Freshman Spotlight: Stanford’s Aidan Keenan Brings High Ceiling, Thunderous Stuff To Palo Alto


Image credit: Aidan Keenan (Photo by Bill Mitchell)

After not competing for Live Oak (Morgan Hill, Calif.), Aidan Keenan had a loud showing on the summer circuit headlined by a standout performance at the Area Code Games. He carried over the momentum he built during the summer into his senior season, and pitched his way to a minuscule 0.74 ERA while racking up 75 strikeouts across 47 innings pitched. Although there was ample draft chatter surrounding Keenan and there was top three–round interest, he remained steadfast in his commitment to the Cardinal. Remarkably, Stanford has lost just one high school recruit to the draft since 2015.

Lean And Athletic

At 6-foot-1 and 192-pounds, Keenan has a lean and athletic frame. He moves well on the mound and has long, loose arm action with plenty of arm speed. Keenan attacks hitters from a low-three quarters, borderline sidearm slot and has a deceptively low release height. 

His bread-and-butter pitch is his fastball, which will sit in the 92-95 range and top out at 97. It explodes out of his hand and flashes run and ride through the zone. Keenan’s heater is at its best when elevated to the arm side and opposing hitters struggle to make quality contact with the pitch.

In addition to his fastball, Keenan features a high-spin, high-70s curveball. It takes on a slurvey look and has tons of horizontal sweeping action. It consistently garners ugly swings-and-misses, especially from righthanded hitters, and its spin rate has approached 3,000 rpm. Although he throws it sparingly, Keenan also has a low-80s changeup in his arsenal. It plays nicely off his thunderous fastball and at times will show late tumbling life.

A Headliner Arm

Keenan, along with Joey Volchko and Christian Lim, are the headliner arms in Stanford’s freshman class. The Cardinal lost plenty of firepower on the mound, as 2023 Pac-12 Pitcher of the Year Quinn Mathews (10-4, 3.75 ERA) and fellow weekend starter Joey Dixon (7-0, 4.73 ERA) were both drafted. Among a handful of other key departures, southpaws Ryan Bruno (2-2, 5.29 ERA) and Drew Dowd (9-3, 4.52 ERA) also heard their names called.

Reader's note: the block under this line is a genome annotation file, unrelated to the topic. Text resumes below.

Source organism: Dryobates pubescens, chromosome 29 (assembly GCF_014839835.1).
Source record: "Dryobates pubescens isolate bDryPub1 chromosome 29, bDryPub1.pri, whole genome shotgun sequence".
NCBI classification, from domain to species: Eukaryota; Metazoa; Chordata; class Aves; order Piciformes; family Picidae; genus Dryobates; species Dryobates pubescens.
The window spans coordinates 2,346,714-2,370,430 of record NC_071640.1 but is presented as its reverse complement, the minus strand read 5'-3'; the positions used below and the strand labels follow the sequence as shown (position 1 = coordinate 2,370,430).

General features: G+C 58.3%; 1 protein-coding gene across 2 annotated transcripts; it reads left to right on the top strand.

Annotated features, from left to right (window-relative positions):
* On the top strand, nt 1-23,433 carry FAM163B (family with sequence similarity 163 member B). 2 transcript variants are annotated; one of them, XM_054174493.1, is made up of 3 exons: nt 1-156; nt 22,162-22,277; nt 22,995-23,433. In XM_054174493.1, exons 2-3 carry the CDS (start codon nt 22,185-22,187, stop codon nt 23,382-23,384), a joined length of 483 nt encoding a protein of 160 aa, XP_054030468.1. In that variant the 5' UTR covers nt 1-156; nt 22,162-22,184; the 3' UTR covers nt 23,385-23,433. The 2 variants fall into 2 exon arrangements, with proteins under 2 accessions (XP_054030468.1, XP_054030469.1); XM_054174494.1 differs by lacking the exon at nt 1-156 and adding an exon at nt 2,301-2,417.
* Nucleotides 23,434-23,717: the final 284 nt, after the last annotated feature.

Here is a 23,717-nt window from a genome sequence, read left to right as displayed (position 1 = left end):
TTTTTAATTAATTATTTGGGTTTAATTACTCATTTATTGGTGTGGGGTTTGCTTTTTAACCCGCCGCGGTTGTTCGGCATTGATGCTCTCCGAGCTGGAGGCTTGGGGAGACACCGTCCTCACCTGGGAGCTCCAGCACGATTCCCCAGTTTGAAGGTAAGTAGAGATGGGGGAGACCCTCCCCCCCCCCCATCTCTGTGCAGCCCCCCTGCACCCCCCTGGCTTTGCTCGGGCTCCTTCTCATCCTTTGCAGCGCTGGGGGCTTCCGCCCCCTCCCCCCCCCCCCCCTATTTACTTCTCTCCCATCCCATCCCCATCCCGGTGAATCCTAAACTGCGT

Sophomore righthanders Matt Scott (5-5, 5.10 ERA) and Nick Dugan (1-0, 7.30 ERA) seem destined to pitch full time in the weekend rotation. That leaves a third starting spot up for grabs, and Keenan could be in the mix for it. Even if he does not win the competition for the third weekend starter spot, Keenan has the pure stuff to carve out a meaningful role in his rookie campaign. With his lethal fastball-curveball combination, Keenan could profile best in 2024 as a high-leverage reliever.

Keenan has tantalizing upside, and as he continues to mature physically his stuff will only get better. In order to establish himself as a bonafide starter, Keenan will need to continue to develop a viable third pitch. If he is able to do so, Keenan could be one of the first college arms off the board in 2026 when he is next draft eligible.

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